Turkish government accuses Syrian Kurds of having carried out the attack as pawns of Assad
Moments after a massive explosion rocked Ankara on Wednesday, we said the following: “Expect this to be pinned on either ISIS or the PKK. If it's the latter, Ankara will once again claim that the group is working in concert with the YPG and that will be all the evidence Erdogan needs to march across the border.”
In short, we wondered whether the bombing - which apparently targeted military barracks - would be just the excuse President Recep Tayyip Erdogan needed to launch an all-out ground invasion in Syria. Turkey has been shelling YPG positions for nearly a week in an effort to keep the group (which Ankara equates with the “terrorist” PKK) from cutting the Azaz corridor - the last lifeline between Turkey and the rebels fighting to oust Bashar al-Assad. It’s unlikely that cross-border fire will ultimately halt the YPG advance and so, Erdogan needs an excuse to send in the ground troops.
Sure enough, Ankara has blamed the YPG for the attack and is vowing to retaliate. “Turkish Prime Minister Ahmet Davutoglu blamed a Syrian Kurdish militia fighter working with Kurdish militants inside Turkey for a suicide car bombing that killed 28 people in the capital Ankara, and he vowed retaliation in both Syria and Iraq,” Reuters reports, on Thursday. “Davutoglu said the attack was clear evidence that the YPG, a Syrian Kurdish militia that has been supported by the United States in the fight against Islamic State in northern Syria, was a terrorist organization and that Turkey, a NATO member, expected cooperation from its allies in combating the group.”
Right. It’s “clear evidence” of something alright, but “clear evidence” of what we’re not sure.
"The assailants have all been identified. It was Syrian national Salih Necar who was born in the northern Syrian city Amuda in 1992," Prime Minister Ahmet Davutoglu said on Thursday.
"YPG is a pawn of the Syrian regime and the regime is directly responsible for the Ankara attack. Turkey reserves the right to take any measure against the Syrian regime," he added.
Obviously, that's utter nonsense. Assad is fighting for his life. Both figuratively and literally. The idea that he spends his days plotting Ankara car bombs with the Kurds (who do not, by the way, wholeheartedly support the regime) is patently absurd.
For their part, the YPG says this is nonsense and also says Turkey’s self defense claim (used as an excuse to justify the shelling at Azaz) is equally absurd.
“We are completely refuting that," Saleh Muslim, co-chair of the PYD, told Reuters.
"I can assure you that not even one bullet is fired by YPG into Turkey [because YPG doesn’t] consider Turkey as an enemy.”
Needless to say, this "terror attack" is exceptionally suspicious. Turkey is one of the countries with the most to lose if the effort to usurp Assad fails. And as you're likely aware, the rebellion is on the ropes. Aleppo is surrounded by Russia and Hezbollah and it will fall in a matter of weeks. Once it's recaptured by Assad, the rebel cause is lost. The rebellion will be over.
Sending supplies to the hodgepodge of Sunni rebels operating in and around the city is no longer sufficient and even if it were, the YPG is about to cut the last supply line. As we said last week, it's do or die time for Ankara and Riyadh. Either go to war on behalf of the rebels orconcede defeat to Moscow and Tehran. The question, we said, is how Ankara will ultimately be able to pitch an intervention at Aleppo as a fight against terror when the ISIS presence there is relatively minimal.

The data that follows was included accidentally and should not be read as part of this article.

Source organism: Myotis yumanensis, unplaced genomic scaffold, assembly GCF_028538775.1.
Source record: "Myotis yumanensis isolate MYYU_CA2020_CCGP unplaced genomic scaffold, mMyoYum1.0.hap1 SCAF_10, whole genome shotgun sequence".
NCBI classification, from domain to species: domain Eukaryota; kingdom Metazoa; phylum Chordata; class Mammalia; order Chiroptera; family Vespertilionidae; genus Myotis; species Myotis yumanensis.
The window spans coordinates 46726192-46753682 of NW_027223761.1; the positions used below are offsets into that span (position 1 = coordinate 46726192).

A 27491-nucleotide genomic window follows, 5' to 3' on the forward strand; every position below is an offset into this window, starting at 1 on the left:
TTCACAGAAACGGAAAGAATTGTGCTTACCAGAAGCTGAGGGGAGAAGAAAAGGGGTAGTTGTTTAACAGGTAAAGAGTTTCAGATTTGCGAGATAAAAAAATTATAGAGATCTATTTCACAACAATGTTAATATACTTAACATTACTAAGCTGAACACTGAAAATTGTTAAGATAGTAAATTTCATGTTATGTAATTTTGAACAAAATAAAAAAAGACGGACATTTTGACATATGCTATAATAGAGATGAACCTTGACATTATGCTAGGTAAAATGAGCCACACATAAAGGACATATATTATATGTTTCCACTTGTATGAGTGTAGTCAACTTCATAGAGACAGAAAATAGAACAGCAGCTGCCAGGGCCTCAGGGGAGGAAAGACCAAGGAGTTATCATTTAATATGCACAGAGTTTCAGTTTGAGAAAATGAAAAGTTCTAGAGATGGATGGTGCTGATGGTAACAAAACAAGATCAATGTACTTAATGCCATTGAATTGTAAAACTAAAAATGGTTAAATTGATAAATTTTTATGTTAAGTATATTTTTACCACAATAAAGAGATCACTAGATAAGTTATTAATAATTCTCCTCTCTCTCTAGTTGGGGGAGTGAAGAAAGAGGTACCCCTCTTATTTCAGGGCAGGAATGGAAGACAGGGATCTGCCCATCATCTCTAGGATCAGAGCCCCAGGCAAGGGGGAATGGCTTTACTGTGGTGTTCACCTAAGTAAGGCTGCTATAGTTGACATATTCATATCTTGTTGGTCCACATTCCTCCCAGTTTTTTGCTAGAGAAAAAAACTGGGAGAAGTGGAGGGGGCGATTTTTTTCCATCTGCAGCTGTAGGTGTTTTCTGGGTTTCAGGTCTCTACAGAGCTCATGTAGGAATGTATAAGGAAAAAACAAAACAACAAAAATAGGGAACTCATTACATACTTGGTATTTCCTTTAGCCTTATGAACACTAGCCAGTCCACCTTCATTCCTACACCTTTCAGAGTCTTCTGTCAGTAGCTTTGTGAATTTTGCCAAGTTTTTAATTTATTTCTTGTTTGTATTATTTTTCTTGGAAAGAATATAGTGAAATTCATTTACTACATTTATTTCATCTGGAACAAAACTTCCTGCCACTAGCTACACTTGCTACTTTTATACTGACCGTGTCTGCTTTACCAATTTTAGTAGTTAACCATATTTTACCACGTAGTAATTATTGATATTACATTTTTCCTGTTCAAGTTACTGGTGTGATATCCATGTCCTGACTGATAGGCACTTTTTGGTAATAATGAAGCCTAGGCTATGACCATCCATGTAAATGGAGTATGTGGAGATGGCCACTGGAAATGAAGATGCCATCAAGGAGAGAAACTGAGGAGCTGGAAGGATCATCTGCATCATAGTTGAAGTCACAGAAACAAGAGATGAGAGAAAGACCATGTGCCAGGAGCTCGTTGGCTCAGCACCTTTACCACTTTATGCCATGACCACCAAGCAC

Well, now we know.
Turkey will use the Ankara bombing - which killed 28 people - to justify a ground incursion to punish the YPG which, you're reminded, are not only backed by Russia, but the US as well.
"All necessary measures will be taken against [YPG and PKK] anywhere and under any circumstances. No attack against Turkey has been left unanswered," Davutoglu promised.
"All those who intend to use terror pawns against Turkey must know that [playing] this game of terror will hit them like a boomerang," he added.
So there you have it: the excuse for Turkey to invade Syria and it's the same as it ever was. Ankara is just "fighting terror," like everyone else in the world.
For those unfamiliar, the YPG have been the most effective on-the-ground force when it comes to fighting Islamic State. They've managed to secure nearly the entire border with the Turks and are seeking to unite their territory east of the Euphrates with the towns they control west of the river, and that means capturing key border cities. For Turkey, that's an unacceptable outcome, as it would effectively mean establishing a Kurdish proto-state on the border, a move that would likely embolden Turkish Kurds who are already seeking greater autonomy.
So invading Syria serves two purposes for Ankara: 1) it checks the Kurdish advance, and 2) it shores up the rebels fighting to overthrow Bashar al-Assad.
But while the Turks are known for being exceptionally capable on the battlefield, it isn't clear they know what they're getting into here. Hezbollah practically invented urban warfare and their fighters view martyrdom as an honor and a privilege (and not in the perverse way that ISIS conceptualizes death). Additionally, Hassan Nasrallah's forces are backed by what is perhaps the most capable air force on the planet.
We close with a rather inauspicious quote from Davutoglu: "I repeat my warning to Russia - which lately gives air support for YPG to advance into Azaz and conducts heavy shelling on Syrian people - not to use the terrorist organization against innocent Syrian people and Turkey."
Those who live in glass houses Mr. Davutoglu, should most assuredly not throw stones.
Source: Zero Hedge